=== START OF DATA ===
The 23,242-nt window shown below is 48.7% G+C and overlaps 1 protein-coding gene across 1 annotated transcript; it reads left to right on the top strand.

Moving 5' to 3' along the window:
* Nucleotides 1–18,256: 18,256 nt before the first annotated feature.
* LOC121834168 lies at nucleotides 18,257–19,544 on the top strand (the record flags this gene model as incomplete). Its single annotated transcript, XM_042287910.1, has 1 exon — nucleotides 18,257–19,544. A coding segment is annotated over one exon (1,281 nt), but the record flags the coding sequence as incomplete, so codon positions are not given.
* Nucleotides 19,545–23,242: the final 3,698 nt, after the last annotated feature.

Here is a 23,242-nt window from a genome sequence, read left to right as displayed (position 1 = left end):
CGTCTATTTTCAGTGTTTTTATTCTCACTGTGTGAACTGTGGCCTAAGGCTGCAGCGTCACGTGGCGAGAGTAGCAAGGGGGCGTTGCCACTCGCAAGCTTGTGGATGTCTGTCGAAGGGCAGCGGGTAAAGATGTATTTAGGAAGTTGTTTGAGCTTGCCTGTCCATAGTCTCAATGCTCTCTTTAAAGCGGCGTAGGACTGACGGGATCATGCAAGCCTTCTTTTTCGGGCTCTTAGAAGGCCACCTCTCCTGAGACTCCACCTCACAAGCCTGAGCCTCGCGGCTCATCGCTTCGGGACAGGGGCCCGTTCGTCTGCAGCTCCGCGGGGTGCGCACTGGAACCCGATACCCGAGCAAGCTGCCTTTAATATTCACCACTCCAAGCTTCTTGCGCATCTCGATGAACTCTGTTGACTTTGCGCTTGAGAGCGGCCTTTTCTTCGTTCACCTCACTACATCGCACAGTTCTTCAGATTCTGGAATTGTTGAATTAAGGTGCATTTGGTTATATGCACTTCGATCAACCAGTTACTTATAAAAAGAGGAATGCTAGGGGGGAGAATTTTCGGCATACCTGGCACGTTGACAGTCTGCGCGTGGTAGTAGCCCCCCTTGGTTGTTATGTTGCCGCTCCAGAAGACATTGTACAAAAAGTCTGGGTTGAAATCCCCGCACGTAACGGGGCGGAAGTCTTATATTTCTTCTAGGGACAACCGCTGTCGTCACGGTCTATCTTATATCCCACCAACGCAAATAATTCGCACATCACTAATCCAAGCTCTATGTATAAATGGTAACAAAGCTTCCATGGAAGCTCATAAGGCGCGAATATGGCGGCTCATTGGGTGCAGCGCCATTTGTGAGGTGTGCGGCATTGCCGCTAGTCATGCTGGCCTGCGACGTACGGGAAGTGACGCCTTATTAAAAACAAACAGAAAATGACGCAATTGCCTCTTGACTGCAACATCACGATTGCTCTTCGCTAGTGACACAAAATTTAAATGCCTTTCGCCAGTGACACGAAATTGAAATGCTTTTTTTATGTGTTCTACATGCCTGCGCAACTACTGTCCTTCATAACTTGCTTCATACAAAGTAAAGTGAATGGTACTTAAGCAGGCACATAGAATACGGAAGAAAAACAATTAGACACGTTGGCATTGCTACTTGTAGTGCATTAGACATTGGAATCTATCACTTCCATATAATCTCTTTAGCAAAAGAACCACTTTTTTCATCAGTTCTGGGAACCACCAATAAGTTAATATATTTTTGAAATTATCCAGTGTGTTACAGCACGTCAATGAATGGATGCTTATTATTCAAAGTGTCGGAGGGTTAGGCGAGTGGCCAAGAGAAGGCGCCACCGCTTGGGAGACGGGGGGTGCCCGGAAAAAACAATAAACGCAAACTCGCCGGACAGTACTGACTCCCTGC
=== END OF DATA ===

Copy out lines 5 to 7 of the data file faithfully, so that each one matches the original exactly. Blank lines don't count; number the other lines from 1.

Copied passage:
* Nucleotides 19,545–23,242: the final 3,698 nt, after the last annotated feature.

Here is a 23,242-nt window from a genome sequence, read left to right as displayed (position 1 = left end):
CGTCTATTTTCAGTGTTTTTATTCTCACTGTGTGAACTGTGGCCTAAGGCTGCAGCGTCACGTGGCGAGAGTAGCAAGGGGGCGTTGCCACTCGCAAGCTTGTGGATGTCTGTCGAAGGGCAGCGGGTAAAGATGTATTTAGGAAGTTGTTTGAGCTTGCCTGTCCATAGTCTCAATGCTCTCTTTAAAGCGGCGTAGGACTGACGGGATCATGCAAGCCTTCTTTTTCGGGCTCTTAGAAGGCCACCTCTCCTGAGACTCCACCTCACAAGCCTGAGCCTCGCGGCTCATCGCTTCGGGACAGGGGCCCGTTCGTCTGCAGCTCCGCGGGGTGCGCACTGGAACCCGATACCCGAGCAAGCTGCCTTTAATATTCACCACTCCAAGCTTCTTGCGCATCTCGATGAACTCTGTTGACTTTGCGCTTGAGAGCGGCCTTTTCTTCGTTCACCTCACTACATCGCACAGTTCTTCAGATTCTGGAATTGTTGAATTAAGGTGCATTTGGTTATATGCACTTCGATCAACCAGTTACTTATAAAAAGAGGAATGCTAGGGGGGAGAATTTTCGGCATACCTGGCACGTTGACAGTCTGCGCGTGGTAGTAGCCCCCCTTGGTTGTTATGTTGCCGCTCCAGAAGACATTGTACAAAAAGTCTGGGTTGAAATCCCCGCACGTAACGGGGCGGAAGTCTTATATTTCTTCTAGGGACAACCGCTGTCGTCACGGTCTATCTTATATCCCACCAACGCAAATAATTCGCACATCACTAATCCAAGCTCTATGTATAAATGGTAACAAAGCTTCCATGGAAGCTCATAAGGCGCGAATATGGCGGCTCATTGGGTGCAGCGCCATTTGTGAGGTGTGCGGCATTGCCGCTAGTCATGCTGGCCTGCGACGTACGGGAAGTGACGCCTTATTAAAAACAAACAGAAAATGACGCAATTGCCTCTTGACTGCAACATCACGATTGCTCTTCGCTAGTGACACAAAATTTAAATGCCTTTCGCCAGTGACACGAAATTGAAATGCTTTTTTTATGTGTTCTACATGCCTGCGCAACTACTGTCCTTCATAACTTGCTTCATACAAAGTAAAGTGAATGGTACTTAAGCAGGCACATAGAATACGGAAGAAAAACAATTAGACACGTTGGCATTGCTACTTGTAGTGCATTAGACATTGGAATCTATCACTTCCATATAATCTCTTTAGCAAAAGAACCACTTTTTTCATCAGTTCTGGGAACCACCAATAAGTTAATATATTTTTGAAATTATCCAGTGTGTTACAGCACGTCAATGAATGGATGCTTATTATTCAAAGTGTCGGAGGGTTAGGCGAGTGGCCAAGAGAAGGCGCCACCGCTTGGGAGACGGGGGGTGCCCGGAAAAAACAATAAACGCAAACTCGCCGGACAGTACTGACTCCCTGC